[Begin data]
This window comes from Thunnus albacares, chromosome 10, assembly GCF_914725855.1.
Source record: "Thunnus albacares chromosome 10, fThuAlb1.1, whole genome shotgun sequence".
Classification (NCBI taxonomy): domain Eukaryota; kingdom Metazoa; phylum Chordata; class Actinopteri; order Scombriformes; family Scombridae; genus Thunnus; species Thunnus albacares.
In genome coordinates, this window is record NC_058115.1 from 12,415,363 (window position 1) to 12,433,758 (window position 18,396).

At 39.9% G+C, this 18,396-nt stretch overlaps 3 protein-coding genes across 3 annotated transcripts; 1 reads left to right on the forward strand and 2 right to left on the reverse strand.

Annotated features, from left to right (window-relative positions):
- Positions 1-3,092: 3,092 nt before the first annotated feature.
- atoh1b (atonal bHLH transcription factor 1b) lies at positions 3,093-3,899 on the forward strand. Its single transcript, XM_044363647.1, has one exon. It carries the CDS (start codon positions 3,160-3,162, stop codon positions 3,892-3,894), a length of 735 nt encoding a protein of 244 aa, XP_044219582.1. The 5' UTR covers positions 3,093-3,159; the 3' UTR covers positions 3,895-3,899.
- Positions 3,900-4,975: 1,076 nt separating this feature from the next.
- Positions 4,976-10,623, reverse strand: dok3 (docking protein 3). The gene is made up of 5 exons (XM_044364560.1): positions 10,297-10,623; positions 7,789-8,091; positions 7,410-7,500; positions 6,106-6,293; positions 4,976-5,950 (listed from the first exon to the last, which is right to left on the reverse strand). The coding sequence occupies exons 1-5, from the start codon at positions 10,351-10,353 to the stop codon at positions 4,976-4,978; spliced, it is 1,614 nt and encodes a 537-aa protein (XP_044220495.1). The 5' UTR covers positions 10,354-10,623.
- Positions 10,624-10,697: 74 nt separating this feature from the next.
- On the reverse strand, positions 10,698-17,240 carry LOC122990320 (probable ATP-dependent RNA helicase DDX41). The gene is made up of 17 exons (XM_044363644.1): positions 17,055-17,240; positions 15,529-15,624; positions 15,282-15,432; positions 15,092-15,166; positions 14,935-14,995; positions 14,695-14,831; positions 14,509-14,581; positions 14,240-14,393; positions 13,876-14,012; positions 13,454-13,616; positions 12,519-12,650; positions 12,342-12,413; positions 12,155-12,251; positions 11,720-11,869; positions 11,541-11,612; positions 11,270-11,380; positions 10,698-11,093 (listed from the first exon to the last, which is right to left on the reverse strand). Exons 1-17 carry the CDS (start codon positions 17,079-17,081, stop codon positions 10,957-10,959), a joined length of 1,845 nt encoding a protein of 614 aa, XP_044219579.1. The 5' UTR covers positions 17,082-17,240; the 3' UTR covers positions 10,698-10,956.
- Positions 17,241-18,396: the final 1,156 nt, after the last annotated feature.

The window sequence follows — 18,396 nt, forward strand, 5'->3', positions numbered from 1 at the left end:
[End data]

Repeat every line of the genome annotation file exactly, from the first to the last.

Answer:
This window comes from Thunnus albacares, chromosome 10, assembly GCF_914725855.1.
Source record: "Thunnus albacares chromosome 10, fThuAlb1.1, whole genome shotgun sequence".
Classification (NCBI taxonomy): domain Eukaryota; kingdom Metazoa; phylum Chordata; class Actinopteri; order Scombriformes; family Scombridae; genus Thunnus; species Thunnus albacares.
In genome coordinates, this window is record NC_058115.1 from 12,415,363 (window position 1) to 12,433,758 (window position 18,396).

At 39.9% G+C, this 18,396-nt stretch overlaps 3 protein-coding genes across 3 annotated transcripts; 1 reads left to right on the forward strand and 2 right to left on the reverse strand.

Annotated features, from left to right (window-relative positions):
- Positions 1-3,092: 3,092 nt before the first annotated feature.
- atoh1b (atonal bHLH transcription factor 1b) lies at positions 3,093-3,899 on the forward strand. Its single transcript, XM_044363647.1, has one exon. It carries the CDS (start codon positions 3,160-3,162, stop codon positions 3,892-3,894), a length of 735 nt encoding a protein of 244 aa, XP_044219582.1. The 5' UTR covers positions 3,093-3,159; the 3' UTR covers positions 3,895-3,899.
- Positions 3,900-4,975: 1,076 nt separating this feature from the next.
- Positions 4,976-10,623, reverse strand: dok3 (docking protein 3). The gene is made up of 5 exons (XM_044364560.1): positions 10,297-10,623; positions 7,789-8,091; positions 7,410-7,500; positions 6,106-6,293; positions 4,976-5,950 (listed from the first exon to the last, which is right to left on the reverse strand). The coding sequence occupies exons 1-5, from the start codon at positions 10,351-10,353 to the stop codon at positions 4,976-4,978; spliced, it is 1,614 nt and encodes a 537-aa protein (XP_044220495.1). The 5' UTR covers positions 10,354-10,623.
- Positions 10,624-10,697: 74 nt separating this feature from the next.
- On the reverse strand, positions 10,698-17,240 carry LOC122990320 (probable ATP-dependent RNA helicase DDX41). The gene is made up of 17 exons (XM_044363644.1): positions 17,055-17,240; positions 15,529-15,624; positions 15,282-15,432; positions 15,092-15,166; positions 14,935-14,995; positions 14,695-14,831; positions 14,509-14,581; positions 14,240-14,393; positions 13,876-14,012; positions 13,454-13,616; positions 12,519-12,650; positions 12,342-12,413; positions 12,155-12,251; positions 11,720-11,869; positions 11,541-11,612; positions 11,270-11,380; positions 10,698-11,093 (listed from the first exon to the last, which is right to left on the reverse strand). Exons 1-17 carry the CDS (start codon positions 17,079-17,081, stop codon positions 10,957-10,959), a joined length of 1,845 nt encoding a protein of 614 aa, XP_044219579.1. The 5' UTR covers positions 17,082-17,240; the 3' UTR covers positions 10,698-10,956.
- Positions 17,241-18,396: the final 1,156 nt, after the last annotated feature.

The window sequence follows — 18,396 nt, forward strand, 5'->3', positions numbered from 1 at the left end: